Speckled woods (Pararge aegeria) have brown wings (this one seems to be more grey and a male) with creamy-yellow (white?) spots; there is one black and white eyespot on the forewing and three on the hind. The undersides are patterned orange, yellow and brown.
This species is common in woods, scrub and tall vegetation throughout southern England and lowland Wales, and appears to be recolonising eastern and northern England and Scotland.
You can often see males perched in pools of sunlight or fluttering upwards in a band of sunshine in an otherwise shady woodland ride. Females lay single, white eggs on a variety of grasses along the sunny edges of woods, rides and hedges.
The caterpillars are bright green with faint, darker green and yellow stripes. They pupate after about 10 days, with the chrysalises suspended beneath grass blades. Unlike any other British butterfly, speckled woods are able to hibernate as either a caterpillar or chrysalis.
Adults feed on aphid honeydew. They are rarely seen on flowers except early and late in the year when there are few aphids. Caterpillars eat various grasses, including false brome, cock's-foot, Yorkshire fog and common couch. Adults are seen between March and October. Caterpillars throughout the year except April.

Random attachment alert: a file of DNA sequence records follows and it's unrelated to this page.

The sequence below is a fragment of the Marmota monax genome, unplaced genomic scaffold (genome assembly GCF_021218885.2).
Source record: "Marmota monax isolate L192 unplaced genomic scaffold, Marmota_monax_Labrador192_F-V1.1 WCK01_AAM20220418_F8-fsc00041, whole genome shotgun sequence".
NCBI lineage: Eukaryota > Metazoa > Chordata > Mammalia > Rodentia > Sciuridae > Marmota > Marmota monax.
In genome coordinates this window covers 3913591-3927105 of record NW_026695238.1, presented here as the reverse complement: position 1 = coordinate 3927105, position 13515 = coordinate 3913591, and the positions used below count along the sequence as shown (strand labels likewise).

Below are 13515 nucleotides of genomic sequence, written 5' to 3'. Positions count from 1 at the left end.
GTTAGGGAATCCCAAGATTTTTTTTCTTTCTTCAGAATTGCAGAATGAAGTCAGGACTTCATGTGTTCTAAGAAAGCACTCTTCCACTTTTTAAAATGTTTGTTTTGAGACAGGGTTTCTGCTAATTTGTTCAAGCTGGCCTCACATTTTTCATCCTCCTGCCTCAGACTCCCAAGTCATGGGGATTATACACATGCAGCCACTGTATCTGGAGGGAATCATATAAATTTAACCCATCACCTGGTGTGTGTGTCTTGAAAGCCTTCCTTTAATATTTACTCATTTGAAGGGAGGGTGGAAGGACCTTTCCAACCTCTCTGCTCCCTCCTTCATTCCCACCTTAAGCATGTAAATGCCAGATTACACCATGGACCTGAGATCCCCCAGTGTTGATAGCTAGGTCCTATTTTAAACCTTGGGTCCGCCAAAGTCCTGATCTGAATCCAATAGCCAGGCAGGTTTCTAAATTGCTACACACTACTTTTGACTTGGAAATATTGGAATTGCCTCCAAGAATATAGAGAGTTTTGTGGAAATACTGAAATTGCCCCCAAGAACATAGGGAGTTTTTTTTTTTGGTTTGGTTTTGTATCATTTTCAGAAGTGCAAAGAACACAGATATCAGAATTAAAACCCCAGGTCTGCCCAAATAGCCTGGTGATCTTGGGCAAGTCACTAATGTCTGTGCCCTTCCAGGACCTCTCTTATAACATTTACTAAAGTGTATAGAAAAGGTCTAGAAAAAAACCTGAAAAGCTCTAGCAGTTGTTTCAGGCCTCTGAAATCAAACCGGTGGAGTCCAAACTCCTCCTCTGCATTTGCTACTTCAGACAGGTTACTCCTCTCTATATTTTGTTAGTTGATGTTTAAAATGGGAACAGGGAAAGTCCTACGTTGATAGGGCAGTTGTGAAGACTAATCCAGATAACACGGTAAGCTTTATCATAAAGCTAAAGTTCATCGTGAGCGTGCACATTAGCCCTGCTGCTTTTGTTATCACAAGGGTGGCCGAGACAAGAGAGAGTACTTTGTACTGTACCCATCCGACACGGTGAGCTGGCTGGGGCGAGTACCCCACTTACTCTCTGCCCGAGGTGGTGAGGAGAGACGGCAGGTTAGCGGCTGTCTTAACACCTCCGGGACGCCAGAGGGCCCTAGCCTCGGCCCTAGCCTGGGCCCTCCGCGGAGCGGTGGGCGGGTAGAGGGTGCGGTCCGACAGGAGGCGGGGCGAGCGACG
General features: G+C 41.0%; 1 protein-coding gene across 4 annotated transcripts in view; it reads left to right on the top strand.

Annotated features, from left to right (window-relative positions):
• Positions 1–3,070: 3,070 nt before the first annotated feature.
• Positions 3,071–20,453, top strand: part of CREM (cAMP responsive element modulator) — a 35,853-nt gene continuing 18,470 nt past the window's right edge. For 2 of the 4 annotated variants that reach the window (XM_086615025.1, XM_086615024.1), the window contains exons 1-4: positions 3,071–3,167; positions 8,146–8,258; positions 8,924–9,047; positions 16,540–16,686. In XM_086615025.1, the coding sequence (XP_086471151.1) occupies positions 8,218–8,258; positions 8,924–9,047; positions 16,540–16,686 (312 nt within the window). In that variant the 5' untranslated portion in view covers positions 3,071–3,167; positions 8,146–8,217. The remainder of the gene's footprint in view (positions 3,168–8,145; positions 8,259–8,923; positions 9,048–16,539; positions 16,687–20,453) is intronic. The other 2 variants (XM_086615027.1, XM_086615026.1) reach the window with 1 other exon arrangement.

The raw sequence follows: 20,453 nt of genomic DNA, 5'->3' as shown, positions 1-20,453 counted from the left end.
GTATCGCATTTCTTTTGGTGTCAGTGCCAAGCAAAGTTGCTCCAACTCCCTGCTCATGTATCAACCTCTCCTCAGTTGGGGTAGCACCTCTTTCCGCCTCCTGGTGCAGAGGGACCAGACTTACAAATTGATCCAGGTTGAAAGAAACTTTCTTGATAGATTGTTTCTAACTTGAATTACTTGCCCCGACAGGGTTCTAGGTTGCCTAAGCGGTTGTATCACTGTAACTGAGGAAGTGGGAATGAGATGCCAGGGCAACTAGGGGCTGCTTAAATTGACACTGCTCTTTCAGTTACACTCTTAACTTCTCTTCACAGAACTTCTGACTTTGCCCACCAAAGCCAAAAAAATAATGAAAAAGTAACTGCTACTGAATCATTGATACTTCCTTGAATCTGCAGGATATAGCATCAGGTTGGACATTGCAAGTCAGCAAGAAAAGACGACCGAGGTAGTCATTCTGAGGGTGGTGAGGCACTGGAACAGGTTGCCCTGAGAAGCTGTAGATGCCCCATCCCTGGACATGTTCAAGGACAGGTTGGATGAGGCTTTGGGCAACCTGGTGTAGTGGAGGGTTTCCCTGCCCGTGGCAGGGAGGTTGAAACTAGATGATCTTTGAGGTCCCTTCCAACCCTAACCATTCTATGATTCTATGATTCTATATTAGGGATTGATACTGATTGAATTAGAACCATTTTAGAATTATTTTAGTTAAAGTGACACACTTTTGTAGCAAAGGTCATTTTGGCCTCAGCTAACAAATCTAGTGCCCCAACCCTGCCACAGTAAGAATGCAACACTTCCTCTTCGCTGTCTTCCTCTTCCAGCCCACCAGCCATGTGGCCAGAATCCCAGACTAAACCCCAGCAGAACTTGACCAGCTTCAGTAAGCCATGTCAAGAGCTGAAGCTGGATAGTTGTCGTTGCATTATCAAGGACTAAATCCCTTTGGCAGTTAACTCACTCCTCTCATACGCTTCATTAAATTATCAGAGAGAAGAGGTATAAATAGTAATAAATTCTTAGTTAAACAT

Where will I see it? Feeding on aphid honeydew. In areas of dappled shade, perched in the sunlit spots on the ground or on leaves. Caterpillars on blades of grass such as Yorkshire fog and common couch. Also in open woods, woodland rides, tall hedgerows and scrub.
Text base on Royal Society for the Protection of Birds (RSPB) A to Z of a Wildlife Garden website.
Photographs taken on 21 June 2014 in Jordanstown.
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Last updated Tuesday, 24 June 2014